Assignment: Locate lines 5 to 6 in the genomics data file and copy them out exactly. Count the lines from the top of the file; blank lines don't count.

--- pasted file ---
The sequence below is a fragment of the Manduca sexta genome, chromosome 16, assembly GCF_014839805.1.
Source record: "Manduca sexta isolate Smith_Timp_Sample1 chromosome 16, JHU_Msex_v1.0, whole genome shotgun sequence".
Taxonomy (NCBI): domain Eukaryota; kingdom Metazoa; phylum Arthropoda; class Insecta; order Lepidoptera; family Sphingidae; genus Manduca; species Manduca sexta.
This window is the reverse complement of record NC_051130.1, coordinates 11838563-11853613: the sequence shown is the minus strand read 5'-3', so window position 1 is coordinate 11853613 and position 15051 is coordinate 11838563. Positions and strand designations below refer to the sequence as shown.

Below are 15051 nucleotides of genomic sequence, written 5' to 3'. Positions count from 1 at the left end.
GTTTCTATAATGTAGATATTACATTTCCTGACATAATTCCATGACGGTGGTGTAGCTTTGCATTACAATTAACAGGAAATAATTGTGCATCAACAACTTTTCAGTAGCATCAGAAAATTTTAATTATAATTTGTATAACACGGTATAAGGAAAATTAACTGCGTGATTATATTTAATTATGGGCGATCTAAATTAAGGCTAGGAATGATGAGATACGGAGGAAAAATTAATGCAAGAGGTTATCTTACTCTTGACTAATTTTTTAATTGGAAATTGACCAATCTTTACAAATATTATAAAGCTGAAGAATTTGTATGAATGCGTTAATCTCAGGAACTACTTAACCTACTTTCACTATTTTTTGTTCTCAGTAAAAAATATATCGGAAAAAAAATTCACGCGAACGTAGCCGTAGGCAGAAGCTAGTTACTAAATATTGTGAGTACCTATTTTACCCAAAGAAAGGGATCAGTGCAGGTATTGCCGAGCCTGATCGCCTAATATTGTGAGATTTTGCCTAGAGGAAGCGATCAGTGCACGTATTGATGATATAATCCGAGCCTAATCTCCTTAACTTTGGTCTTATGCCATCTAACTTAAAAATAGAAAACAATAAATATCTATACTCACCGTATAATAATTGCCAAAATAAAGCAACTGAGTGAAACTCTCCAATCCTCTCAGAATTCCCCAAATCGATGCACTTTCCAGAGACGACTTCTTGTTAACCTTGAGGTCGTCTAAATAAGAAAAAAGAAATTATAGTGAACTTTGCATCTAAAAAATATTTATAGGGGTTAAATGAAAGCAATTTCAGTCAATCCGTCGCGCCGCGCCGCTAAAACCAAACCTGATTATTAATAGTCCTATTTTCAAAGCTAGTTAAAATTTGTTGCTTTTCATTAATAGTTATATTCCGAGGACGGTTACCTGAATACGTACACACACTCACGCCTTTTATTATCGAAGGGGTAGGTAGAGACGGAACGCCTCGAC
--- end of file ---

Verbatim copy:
Below are 15051 nucleotides of genomic sequence, written 5' to 3'. Positions count from 1 at the left end.
GTTTCTATAATGTAGATATTACATTTCCTGACATAATTCCATGACGGTGGTGTAGCTTTGCATTACAATTAACAGGAAATAATTGTGCATCAACAACTTTTCAGTAGCATCAGAAAATTTTAATTATAATTTGTATAACACGGTATAAGGAAAATTAACTGCGTGATTATATTTAATTATGGGCGATCTAAATTAAGGCTAGGAATGATGAGATACGGAGGAAAAATTAATGCAAGAGGTTATCTTACTCTTGACTAATTTTTTAATTGGAAATTGACCAATCTTTACAAATATTATAAAGCTGAAGAATTTGTATGAATGCGTTAATCTCAGGAACTACTTAACCTACTTTCACTATTTTTTGTTCTCAGTAAAAAATATATCGGAAAAAAAATTCACGCGAACGTAGCCGTAGGCAGAAGCTAGTTACTAAATATTGTGAGTACCTATTTTACCCAAAGAAAGGGATCAGTGCAGGTATTGCCGAGCCTGATCGCCTAATATTGTGAGATTTTGCCTAGAGGAAGCGATCAGTGCACGTATTGATGATATAATCCGAGCCTAATCTCCTTAACTTTGGTCTTATGCCATCTAACTTAAAAATAGAAAACAATAAATATCTATACTCACCGTATAATAATTGCCAAAATAAAGCAACTGAGTGAAACTCTCCAATCCTCTCAGAATTCCCCAAATCGATGCACTTTCCAGAGACGACTTCTTGTTAACCTTGAGGTCGTCTAAATAAGAAAAAAGAAATTATAGTGAACTTTGCATCTAAAAAATATTTATAGGGGTTAAATGAAAGCAATTTCAGTCAATCCGTCGCGCCGCGCCGCTAAAACCAAACCTGATTATTAATAGTCCTATTTTCAAAGCTAGTTAAAATTTGTTGCTTTTCATTAATAGTTATATTCCGAGGACGGTTACCTGAATACGTACACACACTCACGCCTTTTATTATCGAAGGGGTAGGTAGAGACGGAACGCCTCGAC